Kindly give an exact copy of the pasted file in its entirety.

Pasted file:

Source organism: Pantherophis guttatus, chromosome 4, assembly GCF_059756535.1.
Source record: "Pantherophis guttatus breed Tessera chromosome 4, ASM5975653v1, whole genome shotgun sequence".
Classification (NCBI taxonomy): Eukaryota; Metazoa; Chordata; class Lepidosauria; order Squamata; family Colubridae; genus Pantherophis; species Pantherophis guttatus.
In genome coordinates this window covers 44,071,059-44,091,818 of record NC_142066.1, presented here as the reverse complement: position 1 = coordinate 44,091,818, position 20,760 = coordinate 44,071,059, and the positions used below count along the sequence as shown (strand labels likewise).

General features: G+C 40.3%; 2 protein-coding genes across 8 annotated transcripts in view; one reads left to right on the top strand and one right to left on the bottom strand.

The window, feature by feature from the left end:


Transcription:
Source organism: Pantherophis guttatus, chromosome 4, assembly GCF_059756535.1.
Source record: "Pantherophis guttatus breed Tessera chromosome 4, ASM5975653v1, whole genome shotgun sequence".
Classification (NCBI taxonomy): Eukaryota; Metazoa; Chordata; class Lepidosauria; order Squamata; family Colubridae; genus Pantherophis; species Pantherophis guttatus.
In genome coordinates this window covers 44,071,059-44,091,818 of record NC_142066.1, presented here as the reverse complement: position 1 = coordinate 44,091,818, position 20,760 = coordinate 44,071,059, and the positions used below count along the sequence as shown (strand labels likewise).

General features: G+C 40.3%; 2 protein-coding genes across 8 annotated transcripts in view; one reads left to right on the top strand and one right to left on the bottom strand.

The window, feature by feature from the left end: